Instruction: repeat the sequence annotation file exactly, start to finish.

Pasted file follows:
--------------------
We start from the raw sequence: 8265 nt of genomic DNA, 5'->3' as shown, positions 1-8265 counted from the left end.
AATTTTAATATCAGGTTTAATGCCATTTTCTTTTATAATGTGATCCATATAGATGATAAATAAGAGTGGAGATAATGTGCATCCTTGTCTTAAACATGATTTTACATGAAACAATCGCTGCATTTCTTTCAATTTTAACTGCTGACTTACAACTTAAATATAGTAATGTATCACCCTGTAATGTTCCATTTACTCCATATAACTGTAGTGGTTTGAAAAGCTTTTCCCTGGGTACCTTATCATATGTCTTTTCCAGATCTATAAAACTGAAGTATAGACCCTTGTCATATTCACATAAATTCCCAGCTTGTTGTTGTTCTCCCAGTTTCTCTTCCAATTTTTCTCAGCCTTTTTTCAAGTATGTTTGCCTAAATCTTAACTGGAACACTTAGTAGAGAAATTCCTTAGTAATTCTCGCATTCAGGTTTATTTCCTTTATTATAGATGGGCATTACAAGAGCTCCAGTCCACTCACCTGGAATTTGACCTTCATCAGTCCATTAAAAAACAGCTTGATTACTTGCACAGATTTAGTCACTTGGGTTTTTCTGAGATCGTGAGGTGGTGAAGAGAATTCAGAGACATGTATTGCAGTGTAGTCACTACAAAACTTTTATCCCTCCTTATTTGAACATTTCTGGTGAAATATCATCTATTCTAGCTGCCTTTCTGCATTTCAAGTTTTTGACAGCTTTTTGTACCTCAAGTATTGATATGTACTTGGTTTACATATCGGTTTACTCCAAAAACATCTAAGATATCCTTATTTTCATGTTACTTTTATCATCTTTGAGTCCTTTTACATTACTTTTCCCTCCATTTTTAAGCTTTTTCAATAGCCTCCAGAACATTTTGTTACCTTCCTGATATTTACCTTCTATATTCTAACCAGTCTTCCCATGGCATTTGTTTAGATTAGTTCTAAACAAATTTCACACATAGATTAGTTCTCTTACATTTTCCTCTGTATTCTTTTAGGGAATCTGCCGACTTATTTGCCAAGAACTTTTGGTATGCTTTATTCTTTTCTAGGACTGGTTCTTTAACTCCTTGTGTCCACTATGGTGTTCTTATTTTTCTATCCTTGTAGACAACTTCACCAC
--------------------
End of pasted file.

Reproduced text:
We start from the raw sequence: 8265 nt of genomic DNA, 5'->3' as shown, positions 1-8265 counted from the left end.
AATTTTAATATCAGGTTTAATGCCATTTTCTTTTATAATGTGATCCATATAGATGATAAATAAGAGTGGAGATAATGTGCATCCTTGTCTTAAACATGATTTTACATGAAACAATCGCTGCATTTCTTTCAATTTTAACTGCTGACTTACAACTTAAATATAGTAATGTATCACCCTGTAATGTTCCATTTACTCCATATAACTGTAGTGGTTTGAAAAGCTTTTCCCTGGGTACCTTATCATATGTCTTTTCCAGATCTATAAAACTGAAGTATAGACCCTTGTCATATTCACATAAATTCCCAGCTTGTTGTTGTTCTCCCAGTTTCTCTTCCAATTTTTCTCAGCCTTTTTTCAAGTATGTTTGCCTAAATCTTAACTGGAACACTTAGTAGAGAAATTCCTTAGTAATTCTCGCATTCAGGTTTATTTCCTTTATTATAGATGGGCATTACAAGAGCTCCAGTCCACTCACCTGGAATTTGACCTTCATCAGTCCATTAAAAAACAGCTTGATTACTTGCACAGATTTAGTCACTTGGGTTTTTCTGAGATCGTGAGGTGGTGAAGAGAATTCAGAGACATGTATTGCAGTGTAGTCACTACAAAACTTTTATCCCTCCTTATTTGAACATTTCTGGTGAAATATCATCTATTCTAGCTGCCTTTCTGCATTTCAAGTTTTTGACAGCTTTTTGTACCTCAAGTATTGATATGTACTTGGTTTACATATCGGTTTACTCCAAAAACATCTAAGATATCCTTATTTTCATGTTACTTTTATCATCTTTGAGTCCTTTTACATTACTTTTCCCTCCATTTTTAAGCTTTTTCAATAGCCTCCAGAACATTTTGTTACCTTCCTGATATTTACCTTCTATATTCTAACCAGTCTTCCCATGGCATTTGTTTAGATTAGTTCTAAACAAATTTCACACATAGATTAGTTCTCTTACATTTTCCTCTGTATTCTTTTAGGGAATCTGCCGACTTATTTGCCAAGAACTTTTGGTATGCTTTATTCTTTTCTAGGACTGGTTCTTTAACTCCTTGTGTCCACTATGGTGTTCTTATTTTTCTATCCTTGTAGACAACTTCACCAC